Technology in the Composition Classroom

4250 Words17 Pages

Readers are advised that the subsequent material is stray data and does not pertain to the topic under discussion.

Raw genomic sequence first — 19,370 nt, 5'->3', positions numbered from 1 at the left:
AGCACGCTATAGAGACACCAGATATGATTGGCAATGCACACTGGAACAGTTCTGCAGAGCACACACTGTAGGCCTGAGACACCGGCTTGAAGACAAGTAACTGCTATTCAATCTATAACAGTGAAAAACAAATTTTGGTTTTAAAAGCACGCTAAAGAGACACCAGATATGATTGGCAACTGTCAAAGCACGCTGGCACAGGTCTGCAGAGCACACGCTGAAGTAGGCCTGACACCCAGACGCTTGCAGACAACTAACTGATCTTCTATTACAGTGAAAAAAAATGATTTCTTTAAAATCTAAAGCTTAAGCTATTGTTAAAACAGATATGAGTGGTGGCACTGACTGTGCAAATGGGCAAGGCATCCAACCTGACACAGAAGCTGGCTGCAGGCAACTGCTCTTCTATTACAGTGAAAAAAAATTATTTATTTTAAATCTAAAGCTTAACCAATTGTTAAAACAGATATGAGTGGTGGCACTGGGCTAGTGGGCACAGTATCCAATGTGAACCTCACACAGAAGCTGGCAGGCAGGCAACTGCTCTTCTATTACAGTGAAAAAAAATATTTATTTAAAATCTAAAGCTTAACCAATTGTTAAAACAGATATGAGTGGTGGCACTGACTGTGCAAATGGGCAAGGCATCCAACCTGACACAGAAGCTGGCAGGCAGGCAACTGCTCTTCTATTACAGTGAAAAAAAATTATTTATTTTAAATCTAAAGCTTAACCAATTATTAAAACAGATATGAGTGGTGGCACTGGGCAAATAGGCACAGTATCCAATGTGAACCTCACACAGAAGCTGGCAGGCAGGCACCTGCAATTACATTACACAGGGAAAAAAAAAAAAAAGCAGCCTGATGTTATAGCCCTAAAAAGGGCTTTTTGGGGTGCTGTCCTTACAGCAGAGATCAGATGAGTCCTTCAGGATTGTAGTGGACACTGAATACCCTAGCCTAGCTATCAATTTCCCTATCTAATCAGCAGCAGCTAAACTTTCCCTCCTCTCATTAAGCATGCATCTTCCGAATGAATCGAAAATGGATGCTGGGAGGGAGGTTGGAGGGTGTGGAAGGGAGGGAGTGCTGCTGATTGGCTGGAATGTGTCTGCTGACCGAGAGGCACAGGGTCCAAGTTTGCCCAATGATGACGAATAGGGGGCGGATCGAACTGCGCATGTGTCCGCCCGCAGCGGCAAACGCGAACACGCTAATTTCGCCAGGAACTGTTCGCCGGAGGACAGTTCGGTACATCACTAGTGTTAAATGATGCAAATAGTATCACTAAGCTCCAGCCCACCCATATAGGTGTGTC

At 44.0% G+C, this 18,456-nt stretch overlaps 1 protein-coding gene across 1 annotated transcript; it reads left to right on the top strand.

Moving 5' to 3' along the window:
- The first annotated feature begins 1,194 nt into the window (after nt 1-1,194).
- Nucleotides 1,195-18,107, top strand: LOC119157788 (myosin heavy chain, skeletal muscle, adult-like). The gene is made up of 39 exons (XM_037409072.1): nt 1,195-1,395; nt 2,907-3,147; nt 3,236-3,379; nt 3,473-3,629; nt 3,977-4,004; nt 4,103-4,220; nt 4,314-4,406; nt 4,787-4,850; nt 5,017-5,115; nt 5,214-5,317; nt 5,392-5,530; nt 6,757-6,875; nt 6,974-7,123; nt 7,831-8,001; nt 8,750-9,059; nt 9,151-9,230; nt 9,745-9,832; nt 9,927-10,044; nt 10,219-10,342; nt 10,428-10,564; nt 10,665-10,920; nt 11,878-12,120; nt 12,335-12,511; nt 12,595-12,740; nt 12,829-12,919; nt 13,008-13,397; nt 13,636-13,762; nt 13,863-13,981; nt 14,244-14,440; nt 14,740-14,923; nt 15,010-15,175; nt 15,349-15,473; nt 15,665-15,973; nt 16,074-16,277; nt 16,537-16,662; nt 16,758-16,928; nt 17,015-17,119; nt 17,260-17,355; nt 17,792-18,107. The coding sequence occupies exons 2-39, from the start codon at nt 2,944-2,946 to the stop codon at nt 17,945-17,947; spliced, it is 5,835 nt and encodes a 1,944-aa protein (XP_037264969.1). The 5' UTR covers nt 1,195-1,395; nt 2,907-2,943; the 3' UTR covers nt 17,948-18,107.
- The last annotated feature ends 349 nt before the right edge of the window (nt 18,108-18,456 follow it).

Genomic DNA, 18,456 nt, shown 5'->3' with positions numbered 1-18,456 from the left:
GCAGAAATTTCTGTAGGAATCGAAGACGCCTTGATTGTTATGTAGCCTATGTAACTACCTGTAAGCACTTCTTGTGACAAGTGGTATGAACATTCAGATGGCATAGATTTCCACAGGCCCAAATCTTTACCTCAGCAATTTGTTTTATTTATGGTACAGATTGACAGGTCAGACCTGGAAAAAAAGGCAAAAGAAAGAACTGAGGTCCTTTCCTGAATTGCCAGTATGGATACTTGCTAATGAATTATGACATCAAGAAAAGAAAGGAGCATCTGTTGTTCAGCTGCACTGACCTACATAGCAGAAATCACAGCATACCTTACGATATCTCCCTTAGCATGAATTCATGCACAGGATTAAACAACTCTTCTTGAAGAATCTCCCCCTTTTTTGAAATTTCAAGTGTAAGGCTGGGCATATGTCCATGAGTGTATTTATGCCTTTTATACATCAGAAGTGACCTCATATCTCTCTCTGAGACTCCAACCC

At fist glance, there appears to be something drastically incongruous about creative writing and computers. Though many of us compose on word-processors and have been for years, creative writing instructors and professional writers alike share a lingering wariness when it comes to technological innovations. Fiction writer Richard Ford’s recent lament over the loss of "the now" in our technology-driven contemporary life captured what, for many creative writers at the close of the millennium, remains a poignant feeling (sec. 4: 9). Our "palpable fear," Ford writes, "is that in this high velocity atmosphere we’ll suffer vital qualities of our character to become obsolete: our capacity to deliberate, to be patient, to forgive, to remain, to observe, to empathize, to gauge cause and effect, to ignore death in respect for life; in sum, to recognize good in all its complicated, unexpected forms" (sec. 4: 9). Ford concluded the editorial with the confession of a technological heretic: "I don’t have E-mail. I’m not on the Internet. I don’t have cell-phone or call waiting or even a beeper" (sec. 4: 9). While most creative writer instructors—indeed, many successful authors—cannot afford the luxury of Ford’s ultra-Ludditism, many of us may identify with his disdain for the technology’s mounting intrusions into our lives. If instructors of creative writing have been slow to embrace the pedagogical role of computers, their reluctance conforms to a long-standing trend among teachers in the humanities. The tendency to resist the introduction of computers in the classroom, however, grows out of an antiquated conception of the relationship between academia and society at large. "Teachers in the humanities," Fred Kemp maintains, "have all too often blithely assumed that what they have to teach is protected from societal pressures, relying perhaps on the medieval perception of scholarship as purely defensive, something to protect behind monastery walls" (147-48). As LeBlanc and others have argued, electronic illiteracy is no longer a permissible indulgence in the humanities (5). In the face of the prevailing anxiety among instructors in the humanities, I want to suggest that the use of computers in the creative writing classroom is not only unavoidable, but theoretically and practically beneficial to creative writing students and teachers alike.
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